With this school of painting as nucleus began to develop the arts and crafts which have invariably received their glow and character from the masters whose paintings have won them the best of praise from eminent art-critics all over the world. The association of these artists with crafts helped to remove the wrong notion entertained by many that crafts could possibly have no value other than the utilitarian. Any good work of art, never mind what purpose it serves, must be admired. As Dr. Abanindranath Tagore once said, "a fine Damascus blade may be as beautiful as a statue of Venus." The forms of crafts which they first tried at Santiniketan were litho-printing, wood-cut, decorating of earthen pots, embroidery, lacquer work and jewellery. These crafts have since been developed in lines of their high possibilities, and now attract artists of different temperaments who devote exclusive attention to their respective subject, each making it his only aim to work for its improvement both in its artistic and economic values. In course of time new ideas came to the artists and also new suggestions, of which they readily availed themselves much to the success of their new venture.
In a seat of culture, which Visva-Bharati undoubtedly is, it is only in the fitness of things that the good effect of fine paintings should be made available to a wider circle of spectators, by decorating the walls with suitable pictorial representations, whose educative value cannot be over-estimated. So the artists started drawing pictures on the walls of the various buildings of the institution, first with gum and starch as the medium, then eggs, but none of these ensured the desired permanency for the pictures, though the egg tempera was more successful than the gum and starch and the rice-water medium, the latter also being tried in certain cases.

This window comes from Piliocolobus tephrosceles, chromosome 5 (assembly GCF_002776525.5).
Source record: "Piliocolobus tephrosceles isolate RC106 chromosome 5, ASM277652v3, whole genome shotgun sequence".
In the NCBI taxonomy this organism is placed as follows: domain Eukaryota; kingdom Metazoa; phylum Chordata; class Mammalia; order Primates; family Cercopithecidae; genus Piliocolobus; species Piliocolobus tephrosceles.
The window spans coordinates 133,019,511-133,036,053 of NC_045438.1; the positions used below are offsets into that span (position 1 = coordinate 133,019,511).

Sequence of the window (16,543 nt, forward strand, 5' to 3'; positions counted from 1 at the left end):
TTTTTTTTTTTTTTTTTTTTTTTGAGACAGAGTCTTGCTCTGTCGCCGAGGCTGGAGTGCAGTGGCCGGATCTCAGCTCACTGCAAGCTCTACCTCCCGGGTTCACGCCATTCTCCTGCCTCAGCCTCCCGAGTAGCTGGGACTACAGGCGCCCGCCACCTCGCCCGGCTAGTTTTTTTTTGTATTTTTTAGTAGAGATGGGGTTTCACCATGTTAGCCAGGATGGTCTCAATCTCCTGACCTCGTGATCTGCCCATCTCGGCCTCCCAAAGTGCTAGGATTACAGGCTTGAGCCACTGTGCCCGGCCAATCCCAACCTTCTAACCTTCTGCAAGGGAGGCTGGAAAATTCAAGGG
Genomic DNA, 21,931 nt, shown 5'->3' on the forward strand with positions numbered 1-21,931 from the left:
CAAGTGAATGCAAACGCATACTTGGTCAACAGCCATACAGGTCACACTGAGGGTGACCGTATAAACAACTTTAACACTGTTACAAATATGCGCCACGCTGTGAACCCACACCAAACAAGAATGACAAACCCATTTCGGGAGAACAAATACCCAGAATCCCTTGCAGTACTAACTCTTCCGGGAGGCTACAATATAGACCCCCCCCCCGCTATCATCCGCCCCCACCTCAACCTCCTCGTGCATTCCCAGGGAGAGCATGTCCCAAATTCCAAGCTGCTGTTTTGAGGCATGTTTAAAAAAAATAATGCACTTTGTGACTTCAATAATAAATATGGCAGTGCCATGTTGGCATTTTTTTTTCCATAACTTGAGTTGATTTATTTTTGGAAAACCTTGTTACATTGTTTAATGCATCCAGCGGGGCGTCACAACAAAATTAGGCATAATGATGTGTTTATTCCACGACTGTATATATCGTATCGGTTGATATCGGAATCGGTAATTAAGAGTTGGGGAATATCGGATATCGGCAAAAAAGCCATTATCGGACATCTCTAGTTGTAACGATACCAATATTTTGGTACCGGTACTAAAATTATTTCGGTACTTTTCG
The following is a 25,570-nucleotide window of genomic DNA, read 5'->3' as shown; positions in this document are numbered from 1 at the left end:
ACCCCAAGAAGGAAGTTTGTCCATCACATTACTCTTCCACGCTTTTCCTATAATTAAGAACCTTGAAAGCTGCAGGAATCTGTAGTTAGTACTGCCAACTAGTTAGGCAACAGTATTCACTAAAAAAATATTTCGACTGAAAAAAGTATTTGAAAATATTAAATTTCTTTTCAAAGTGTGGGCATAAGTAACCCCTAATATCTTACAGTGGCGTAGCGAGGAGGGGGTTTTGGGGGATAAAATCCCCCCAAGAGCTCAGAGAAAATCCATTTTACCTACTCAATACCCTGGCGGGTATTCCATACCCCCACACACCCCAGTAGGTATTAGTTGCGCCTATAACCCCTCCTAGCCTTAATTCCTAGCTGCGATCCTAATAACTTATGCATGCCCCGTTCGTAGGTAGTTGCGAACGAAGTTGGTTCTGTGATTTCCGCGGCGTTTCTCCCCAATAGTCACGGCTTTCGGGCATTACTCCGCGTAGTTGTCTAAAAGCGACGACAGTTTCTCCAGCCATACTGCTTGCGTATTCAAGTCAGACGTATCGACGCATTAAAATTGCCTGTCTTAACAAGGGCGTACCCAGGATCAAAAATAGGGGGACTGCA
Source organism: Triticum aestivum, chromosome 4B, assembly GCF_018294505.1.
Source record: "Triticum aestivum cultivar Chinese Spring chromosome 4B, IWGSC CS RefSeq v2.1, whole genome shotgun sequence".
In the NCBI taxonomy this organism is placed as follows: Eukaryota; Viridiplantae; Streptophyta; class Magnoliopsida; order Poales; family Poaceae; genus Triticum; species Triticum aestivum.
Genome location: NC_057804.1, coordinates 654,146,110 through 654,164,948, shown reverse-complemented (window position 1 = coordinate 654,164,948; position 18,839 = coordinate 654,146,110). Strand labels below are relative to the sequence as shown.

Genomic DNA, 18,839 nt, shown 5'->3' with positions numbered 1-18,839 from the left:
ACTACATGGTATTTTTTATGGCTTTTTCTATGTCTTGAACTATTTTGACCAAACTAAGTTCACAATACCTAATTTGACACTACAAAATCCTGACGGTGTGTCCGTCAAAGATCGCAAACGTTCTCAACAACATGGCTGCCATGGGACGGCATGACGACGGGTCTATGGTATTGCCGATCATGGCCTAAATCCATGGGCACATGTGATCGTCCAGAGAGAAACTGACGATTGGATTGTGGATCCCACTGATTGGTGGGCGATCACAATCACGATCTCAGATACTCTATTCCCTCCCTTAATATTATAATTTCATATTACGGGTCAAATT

Mrs. Pratima Tagore in the course of her travels in Europe was impressed by the fresco buno method of painting then practised in France, and acquired a thorough knowledge of it. She introduced this technique at Santiniketan, which was adopted by the artists there, who worked at a group of paintings quite successfully by that process, which is very simple. The pictures are to be drawn on the wall, which is to be plastered with sand, marble dust and lime, using as little quantity of water as possible. The artist must be careful to finish the work before the plaster begins to dry. But the most difficult of fresco works that have been tried with success at Santiniketan has been by the adoption of Indian technique with the help of some artists of Jaipur, in which the essential factor is the polishing of the wall after the colour-plastering is made, to ensure a shining surface. Many hundreds of square feet of wall area of the different buildings of the Ashrama have been decorated by these different varieties of mural paintings at very moderate cost. These decorations are, most of them, designed by Shilpacharyya Nandalal Basu; hence their excellence need not be emphasised.